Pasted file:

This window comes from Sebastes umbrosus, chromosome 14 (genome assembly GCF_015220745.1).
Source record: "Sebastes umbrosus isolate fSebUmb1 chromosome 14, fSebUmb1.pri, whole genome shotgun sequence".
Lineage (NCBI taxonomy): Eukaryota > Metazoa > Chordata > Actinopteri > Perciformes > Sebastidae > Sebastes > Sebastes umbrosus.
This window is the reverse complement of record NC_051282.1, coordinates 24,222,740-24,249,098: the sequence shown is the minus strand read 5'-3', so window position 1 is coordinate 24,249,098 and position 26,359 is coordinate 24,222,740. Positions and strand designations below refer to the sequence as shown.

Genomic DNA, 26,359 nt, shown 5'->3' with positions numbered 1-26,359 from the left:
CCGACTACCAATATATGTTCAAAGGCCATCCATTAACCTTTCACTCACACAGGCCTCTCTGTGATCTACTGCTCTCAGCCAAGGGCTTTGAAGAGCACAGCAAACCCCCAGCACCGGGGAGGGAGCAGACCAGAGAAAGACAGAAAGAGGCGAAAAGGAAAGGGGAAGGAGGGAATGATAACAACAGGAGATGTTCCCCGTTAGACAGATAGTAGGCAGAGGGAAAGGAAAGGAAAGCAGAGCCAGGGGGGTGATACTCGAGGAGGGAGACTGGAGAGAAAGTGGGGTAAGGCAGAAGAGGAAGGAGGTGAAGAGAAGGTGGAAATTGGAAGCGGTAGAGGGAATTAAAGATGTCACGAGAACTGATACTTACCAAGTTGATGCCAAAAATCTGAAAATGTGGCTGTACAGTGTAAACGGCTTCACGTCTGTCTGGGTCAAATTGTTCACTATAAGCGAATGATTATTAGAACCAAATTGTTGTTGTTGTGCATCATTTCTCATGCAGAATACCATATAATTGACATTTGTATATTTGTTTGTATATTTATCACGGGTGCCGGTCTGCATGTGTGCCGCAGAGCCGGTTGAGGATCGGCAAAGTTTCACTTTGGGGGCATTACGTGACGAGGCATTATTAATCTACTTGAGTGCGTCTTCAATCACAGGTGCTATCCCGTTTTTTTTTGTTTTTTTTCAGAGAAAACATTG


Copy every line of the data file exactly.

This window comes from Sebastes umbrosus, chromosome 14 (genome assembly GCF_015220745.1).
Source record: "Sebastes umbrosus isolate fSebUmb1 chromosome 14, fSebUmb1.pri, whole genome shotgun sequence".
Lineage (NCBI taxonomy): Eukaryota > Metazoa > Chordata > Actinopteri > Perciformes > Sebastidae > Sebastes > Sebastes umbrosus.
This window is the reverse complement of record NC_051282.1, coordinates 24,222,740-24,249,098: the sequence shown is the minus strand read 5'-3', so window position 1 is coordinate 24,249,098 and position 26,359 is coordinate 24,222,740. Positions and strand designations below refer to the sequence as shown.

Genomic DNA, 26,359 nt, shown 5'->3' with positions numbered 1-26,359 from the left:
CCGACTACCAATATATGTTCAAAGGCCATCCATTAACCTTTCACTCACACAGGCCTCTCTGTGATCTACTGCTCTCAGCCAAGGGCTTTGAAGAGCACAGCAAACCCCCAGCACCGGGGAGGGAGCAGACCAGAGAAAGACAGAAAGAGGCGAAAAGGAAAGGGGAAGGAGGGAATGATAACAACAGGAGATGTTCCCCGTTAGACAGATAGTAGGCAGAGGGAAAGGAAAGGAAAGCAGAGCCAGGGGGGTGATACTCGAGGAGGGAGACTGGAGAGAAAGTGGGGTAAGGCAGAAGAGGAAGGAGGTGAAGAGAAGGTGGAAATTGGAAGCGGTAGAGGGAATTAAAGATGTCACGAGAACTGATACTTACCAAGTTGATGCCAAAAATCTGAAAATGTGGCTGTACAGTGTAAACGGCTTCACGTCTGTCTGGGTCAAATTGTTCACTATAAGCGAATGATTATTAGAACCAAATTGTTGTTGTTGTGCATCATTTCTCATGCAGAATACCATATAATTGACATTTGTATATTTGTTTGTATATTTATCACGGGTGCCGGTCTGCATGTGTGCCGCAGAGCCGGTTGAGGATCGGCAAAGTTTCACTTTGGGGGCATTACGTGACGAGGCATTATTAATCTACTTGAGTGCGTCTTCAATCACAGGTGCTATCCCGTTTTTTTTTGTTTTTTTTCAGAGAAAACATTG